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I have a Mysql table test with the fields id, changedate, name.

some names have multiple changedates.

I can select all rows with

SELECT id, changedate, name FROM `test` ORDER BY changedate;

How can I select only the newest rows of that table for each name?

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2 Answers 2

If you don't need the id (or any other column, not included in the question) but only the name and the newest changedate, then you only need a simple GROUP BY query - and an index on (name, changedate) for efficiency:

SELECT name, MAX(changedate) AS changedate
FROM test 
GROUP BY name ;

If you need more columns, one way to solve is to put the above query in a derived table and JOIN to the original table:

-- Query 1
SELECT t.*
FROM test AS t
  JOIN
  ( SELECT name, MAX(changedate) AS changedate
    FROM test 
    GROUP BY name
  ) AS g
    ON  g.name = t.name
    AND g.changedate = t.changedate ;

You could also use a LEFT JOIN or a NOT EXISTS solution:

-- Query 2a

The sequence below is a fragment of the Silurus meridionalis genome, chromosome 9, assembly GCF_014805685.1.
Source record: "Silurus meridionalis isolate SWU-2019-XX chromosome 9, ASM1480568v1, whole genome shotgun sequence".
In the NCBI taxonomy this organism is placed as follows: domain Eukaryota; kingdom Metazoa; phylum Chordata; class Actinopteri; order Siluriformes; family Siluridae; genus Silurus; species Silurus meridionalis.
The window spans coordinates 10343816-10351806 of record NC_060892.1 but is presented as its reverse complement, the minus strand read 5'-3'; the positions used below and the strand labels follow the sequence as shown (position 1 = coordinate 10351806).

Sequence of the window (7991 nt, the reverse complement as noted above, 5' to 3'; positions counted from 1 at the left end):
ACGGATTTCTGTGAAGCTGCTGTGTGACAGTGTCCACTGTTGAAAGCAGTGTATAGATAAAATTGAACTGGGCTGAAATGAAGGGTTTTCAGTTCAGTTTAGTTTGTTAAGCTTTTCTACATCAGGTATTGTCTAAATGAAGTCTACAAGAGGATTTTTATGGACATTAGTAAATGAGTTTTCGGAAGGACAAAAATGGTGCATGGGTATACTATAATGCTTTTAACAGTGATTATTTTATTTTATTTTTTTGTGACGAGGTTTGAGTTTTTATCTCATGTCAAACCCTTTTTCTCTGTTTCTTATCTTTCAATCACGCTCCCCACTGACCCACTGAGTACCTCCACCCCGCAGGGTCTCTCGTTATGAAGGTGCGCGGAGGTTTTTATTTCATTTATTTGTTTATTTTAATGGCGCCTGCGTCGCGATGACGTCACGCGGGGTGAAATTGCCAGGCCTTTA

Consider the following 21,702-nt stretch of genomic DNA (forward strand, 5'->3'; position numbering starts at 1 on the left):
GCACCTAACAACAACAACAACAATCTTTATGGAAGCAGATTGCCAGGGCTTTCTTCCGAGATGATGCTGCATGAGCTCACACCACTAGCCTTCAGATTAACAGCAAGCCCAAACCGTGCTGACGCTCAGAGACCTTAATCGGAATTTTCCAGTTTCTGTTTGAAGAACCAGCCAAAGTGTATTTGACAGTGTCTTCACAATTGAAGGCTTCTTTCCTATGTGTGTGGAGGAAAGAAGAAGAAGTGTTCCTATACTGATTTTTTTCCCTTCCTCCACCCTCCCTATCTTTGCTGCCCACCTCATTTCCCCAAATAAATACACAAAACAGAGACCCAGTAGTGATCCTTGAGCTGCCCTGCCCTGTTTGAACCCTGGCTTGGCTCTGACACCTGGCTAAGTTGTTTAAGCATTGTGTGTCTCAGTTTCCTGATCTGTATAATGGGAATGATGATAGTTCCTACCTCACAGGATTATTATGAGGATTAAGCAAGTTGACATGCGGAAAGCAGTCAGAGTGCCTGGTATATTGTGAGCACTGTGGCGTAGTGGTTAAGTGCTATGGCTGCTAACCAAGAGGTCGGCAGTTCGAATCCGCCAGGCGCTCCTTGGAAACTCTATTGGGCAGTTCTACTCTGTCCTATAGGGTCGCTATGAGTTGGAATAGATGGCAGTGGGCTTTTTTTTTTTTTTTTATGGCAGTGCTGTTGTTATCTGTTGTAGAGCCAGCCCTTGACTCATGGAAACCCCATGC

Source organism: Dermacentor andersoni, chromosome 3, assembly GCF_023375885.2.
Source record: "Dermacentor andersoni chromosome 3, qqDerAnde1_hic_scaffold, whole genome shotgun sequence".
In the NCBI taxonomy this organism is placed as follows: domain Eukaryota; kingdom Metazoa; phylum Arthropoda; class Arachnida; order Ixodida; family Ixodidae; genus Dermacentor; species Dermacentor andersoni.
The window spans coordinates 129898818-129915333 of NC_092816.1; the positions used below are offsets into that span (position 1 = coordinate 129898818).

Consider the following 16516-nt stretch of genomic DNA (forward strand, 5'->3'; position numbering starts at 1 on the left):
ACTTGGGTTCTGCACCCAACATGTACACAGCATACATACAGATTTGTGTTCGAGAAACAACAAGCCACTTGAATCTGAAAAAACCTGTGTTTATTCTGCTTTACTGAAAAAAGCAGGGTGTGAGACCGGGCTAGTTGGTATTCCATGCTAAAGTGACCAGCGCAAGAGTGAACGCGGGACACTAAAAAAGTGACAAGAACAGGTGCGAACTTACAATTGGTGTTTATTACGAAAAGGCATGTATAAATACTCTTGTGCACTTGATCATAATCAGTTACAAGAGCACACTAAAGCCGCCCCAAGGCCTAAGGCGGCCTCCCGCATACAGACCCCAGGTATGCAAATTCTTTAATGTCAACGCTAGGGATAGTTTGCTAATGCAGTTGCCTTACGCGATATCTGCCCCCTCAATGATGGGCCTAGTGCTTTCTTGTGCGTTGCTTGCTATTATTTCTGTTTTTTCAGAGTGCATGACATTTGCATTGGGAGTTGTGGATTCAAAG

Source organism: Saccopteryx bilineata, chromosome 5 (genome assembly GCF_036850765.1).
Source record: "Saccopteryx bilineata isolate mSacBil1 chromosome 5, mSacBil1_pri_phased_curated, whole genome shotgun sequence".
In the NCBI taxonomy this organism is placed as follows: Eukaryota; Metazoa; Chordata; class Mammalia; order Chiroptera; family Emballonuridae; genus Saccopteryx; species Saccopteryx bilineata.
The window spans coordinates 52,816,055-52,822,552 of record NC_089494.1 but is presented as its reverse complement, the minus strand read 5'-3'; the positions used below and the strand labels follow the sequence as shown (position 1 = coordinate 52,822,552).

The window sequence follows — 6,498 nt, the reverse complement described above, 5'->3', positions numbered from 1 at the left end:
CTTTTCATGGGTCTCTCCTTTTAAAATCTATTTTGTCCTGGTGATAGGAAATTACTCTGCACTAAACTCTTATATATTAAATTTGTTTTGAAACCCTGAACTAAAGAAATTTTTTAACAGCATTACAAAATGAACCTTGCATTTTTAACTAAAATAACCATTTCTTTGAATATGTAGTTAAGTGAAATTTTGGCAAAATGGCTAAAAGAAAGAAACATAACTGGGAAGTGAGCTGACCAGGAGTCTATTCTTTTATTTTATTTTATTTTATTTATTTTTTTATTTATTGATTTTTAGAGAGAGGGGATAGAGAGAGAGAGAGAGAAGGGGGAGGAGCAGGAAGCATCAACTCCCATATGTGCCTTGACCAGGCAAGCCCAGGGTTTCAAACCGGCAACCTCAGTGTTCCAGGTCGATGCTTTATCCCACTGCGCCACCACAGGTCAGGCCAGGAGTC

SELECT t1.*
FROM test AS t1
  LEFT JOIN test AS t2 
    ON  t1.name = t2.name
    AND t1.g.changedate < t2.changedate
WHERE t2.name IS NULL ;

-- Query 2b
SELECT t1.*
FROM test AS t1
WHERE NOT EXISTS
      ( SELECT *
        FROM test AS t2 
        WHERE t1.name = t2.name
          AND t1.changedate < t2.changedate
      ) ;
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really nice tips. My +1. –  Praveen Prasannan Sep 18 '13 at 4:08
SELECT * FROM 
(SELECT id, changedate, name FROM test 
  ORDER BY changedate DESC)
as output_name GROUP BY name;
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cool that works. so TEST should be AS output_descriptor –  rubo77 Sep 17 '13 at 16:48
    
Don't do this. MySQL documentation clearly states: "MySQL extends the use of GROUP BY so that the select list can refer to nonaggregated columns not named in the GROUP BY clause. This means that the preceding query is legal in MySQL. You can use this feature to get better performance by avoiding unnecessary column sorting and grouping. However, this is useful primarily when all values in each nonaggregated column not named in the GROUP BY are the same for each group. The server is free to choose any value from each group, so unless they are the same, the values chosen are indeterminate." –  ypercube Sep 17 '13 at 22:40
    
Link: MySQL Extensions to GROUP BY –  ypercube Sep 17 '13 at 22:42
    
@ypercube: so can you post a better alternative answer? –  rubo77 Sep 17 '13 at 23:01
1  
@rubo77 No, I'm right anyway. The internal ORDER BY can be removed by an optimizer as redundant and then the query will not work as you expect (try it in the latest, 5.6 version.) –  ypercube Jan 8 at 15:57

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